So then we get the idea that all kids need to learn to code and be able to whip up a cool invention with a Raspberry Pi. I fully support the idea that all kids should have the opportunity to do this - mine certainly will.
But, I think we'll be missing the point if we focus too heavily on just the deep tech skills. They will not appeal to everyone and not everyone will be good at them. Even within the professional coding community there is a huge disparity between average coders and awesome coders. And everyone should try and find a career that they are awesome at, not just average.
The tech industry shouldn't be too closely associated with programming, circuit design and building control systems. There are loads of other things that need doing to develop future technology and they require different skill sets and will appeal to a broader set of kids.
I've come across a couple of items recently that are great at demonstrating some of the other skills that the tech industry needs. In both cases, it's the skills beyond the hard engineering skills that I think are most interesting (and are the skills we should be working out how to develop in students.)
First there's Ayah Bdeir who founded littleBits which we've been playing with recently. In her Ted Talk Building blocks that blink, beep and teach she does a great job of communicating her passion for getting people to build new stuff that includes electronics. Instead of saying that everyone must learn circuit design and soldering she has simplified the use of electronics so that kids, creative designers and makers can integrate electronics into their projects.
Then I read an interview with Sally Carson on the Make: website. Sally is a co-founder of Pinoccio a new microcontroller board for controlling small systems and connecting them to the Internet of Things. But it's Sally's role at Pinoccio that got my interest - she works on user experience design.
I think there are a lot of people out there like me, who are somewhat geeky, but not super “deep geeks.” - Sally Carson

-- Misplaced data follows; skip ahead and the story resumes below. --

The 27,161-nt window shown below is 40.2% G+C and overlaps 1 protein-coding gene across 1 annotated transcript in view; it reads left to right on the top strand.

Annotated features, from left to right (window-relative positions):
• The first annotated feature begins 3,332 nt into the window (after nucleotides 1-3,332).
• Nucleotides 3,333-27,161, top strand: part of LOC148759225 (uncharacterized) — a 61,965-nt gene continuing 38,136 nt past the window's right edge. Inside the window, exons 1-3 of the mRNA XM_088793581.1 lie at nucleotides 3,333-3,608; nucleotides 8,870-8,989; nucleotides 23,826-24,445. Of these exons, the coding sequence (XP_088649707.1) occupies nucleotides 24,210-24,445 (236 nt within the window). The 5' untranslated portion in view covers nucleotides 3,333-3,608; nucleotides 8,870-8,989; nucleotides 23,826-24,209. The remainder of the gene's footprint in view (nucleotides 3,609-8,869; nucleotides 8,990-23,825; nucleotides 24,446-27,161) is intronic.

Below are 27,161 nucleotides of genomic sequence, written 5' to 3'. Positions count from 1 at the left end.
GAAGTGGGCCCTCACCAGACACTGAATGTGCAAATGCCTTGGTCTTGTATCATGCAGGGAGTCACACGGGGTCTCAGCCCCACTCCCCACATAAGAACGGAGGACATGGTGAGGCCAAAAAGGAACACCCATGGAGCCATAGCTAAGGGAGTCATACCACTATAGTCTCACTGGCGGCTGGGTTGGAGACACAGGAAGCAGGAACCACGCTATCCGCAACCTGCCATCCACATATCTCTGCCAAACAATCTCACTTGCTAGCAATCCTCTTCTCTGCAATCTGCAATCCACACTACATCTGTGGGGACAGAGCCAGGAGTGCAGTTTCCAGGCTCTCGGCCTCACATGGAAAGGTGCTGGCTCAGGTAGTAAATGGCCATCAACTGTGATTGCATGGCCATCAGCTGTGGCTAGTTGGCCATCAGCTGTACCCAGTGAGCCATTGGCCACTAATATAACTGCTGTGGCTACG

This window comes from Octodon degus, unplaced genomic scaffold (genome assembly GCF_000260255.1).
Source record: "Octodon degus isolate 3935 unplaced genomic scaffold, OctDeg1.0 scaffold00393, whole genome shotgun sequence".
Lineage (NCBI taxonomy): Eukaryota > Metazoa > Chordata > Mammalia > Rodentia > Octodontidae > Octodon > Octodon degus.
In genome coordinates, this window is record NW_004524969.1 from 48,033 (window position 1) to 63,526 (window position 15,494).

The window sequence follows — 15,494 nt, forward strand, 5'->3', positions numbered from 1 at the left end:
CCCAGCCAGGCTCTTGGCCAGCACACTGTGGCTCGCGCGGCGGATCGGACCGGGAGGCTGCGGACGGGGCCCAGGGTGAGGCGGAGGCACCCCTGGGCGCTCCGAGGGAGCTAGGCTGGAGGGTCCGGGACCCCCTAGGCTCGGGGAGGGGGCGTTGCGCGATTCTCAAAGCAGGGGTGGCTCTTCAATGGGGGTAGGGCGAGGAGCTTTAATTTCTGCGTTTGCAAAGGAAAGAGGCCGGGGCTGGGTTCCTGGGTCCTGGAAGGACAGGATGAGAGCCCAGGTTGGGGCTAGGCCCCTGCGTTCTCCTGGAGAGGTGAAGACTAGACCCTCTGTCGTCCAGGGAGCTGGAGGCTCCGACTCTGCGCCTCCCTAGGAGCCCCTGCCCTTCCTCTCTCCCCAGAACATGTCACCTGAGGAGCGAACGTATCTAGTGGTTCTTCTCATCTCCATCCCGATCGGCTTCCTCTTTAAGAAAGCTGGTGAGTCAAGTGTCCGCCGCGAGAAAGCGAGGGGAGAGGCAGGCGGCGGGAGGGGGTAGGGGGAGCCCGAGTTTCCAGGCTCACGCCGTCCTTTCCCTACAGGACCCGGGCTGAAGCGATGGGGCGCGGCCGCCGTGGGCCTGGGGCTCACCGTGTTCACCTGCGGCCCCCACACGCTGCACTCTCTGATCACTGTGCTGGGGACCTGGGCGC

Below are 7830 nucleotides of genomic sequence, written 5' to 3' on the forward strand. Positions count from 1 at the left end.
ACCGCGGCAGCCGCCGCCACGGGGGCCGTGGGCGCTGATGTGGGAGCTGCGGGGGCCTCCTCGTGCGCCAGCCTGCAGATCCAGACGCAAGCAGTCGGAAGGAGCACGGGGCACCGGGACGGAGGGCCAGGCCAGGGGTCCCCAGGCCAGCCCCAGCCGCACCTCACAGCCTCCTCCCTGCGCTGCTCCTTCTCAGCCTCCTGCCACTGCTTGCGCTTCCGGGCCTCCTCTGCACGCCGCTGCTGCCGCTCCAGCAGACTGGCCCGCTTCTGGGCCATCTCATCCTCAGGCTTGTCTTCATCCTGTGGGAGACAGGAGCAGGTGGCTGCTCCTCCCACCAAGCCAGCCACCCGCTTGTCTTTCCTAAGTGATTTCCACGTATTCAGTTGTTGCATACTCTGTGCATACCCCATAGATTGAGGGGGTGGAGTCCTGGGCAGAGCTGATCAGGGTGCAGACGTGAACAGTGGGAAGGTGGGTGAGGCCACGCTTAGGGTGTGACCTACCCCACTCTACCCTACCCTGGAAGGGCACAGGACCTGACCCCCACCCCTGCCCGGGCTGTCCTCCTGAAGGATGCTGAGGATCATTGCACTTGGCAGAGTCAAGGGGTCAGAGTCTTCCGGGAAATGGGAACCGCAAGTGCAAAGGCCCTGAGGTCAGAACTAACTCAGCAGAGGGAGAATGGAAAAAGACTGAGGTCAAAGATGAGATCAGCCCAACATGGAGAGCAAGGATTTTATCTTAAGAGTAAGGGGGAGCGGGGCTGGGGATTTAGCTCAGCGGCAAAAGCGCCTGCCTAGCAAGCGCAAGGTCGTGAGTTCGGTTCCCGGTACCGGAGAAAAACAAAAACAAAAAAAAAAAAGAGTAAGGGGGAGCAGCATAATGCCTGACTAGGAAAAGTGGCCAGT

Sally is concerned about making Pinoccio easier to use, appealing to customers and useful.
Clearly Pinoccio is a fairly low level piece of hardware and some technical skill is needed to operate it. But it's clear that Sally wants to make a product that people love and that isn't any harder to use than it needs to be.
Both Ayah Bdeir and Sally Carson have used skills beyond the hard-core technical and also have a focus on making technology hackable by more people.
I don't think we necessarily need lots more people with very deep technical skills. I do think we need more people who are comfortable with technology and want to work on simplifying it for others or designing it into projects without necessarily being the one to write the code or design complex circuits.
It's not even about ability. It's about what you're interested in. What you want to spend your working life doing.
So yes, kids should learn to code and make a Rasberry Pi do neat tricks. But if that's not their thing, they shouldn't assume that a tech career isn't for them. There's plenty of other stuff that needs doing that doesn't require you to be an uber-geek. I'd rather see tweens building cool stuff using littleBits than having a Raspberry Pi gathering dust on a shelf.
We need more of the somewhat geeky types.
Oh and yes, Ayah and Sally are both female. I have a feeling that the key to getting more girls into computing, engineering and related disciplines isn't trying to persuade them that they do want to be uber-geeks (though many of them will) but demonstrating the wider range of careers such as user experience design that require tech skills, but also draw on a wider range of capabilities.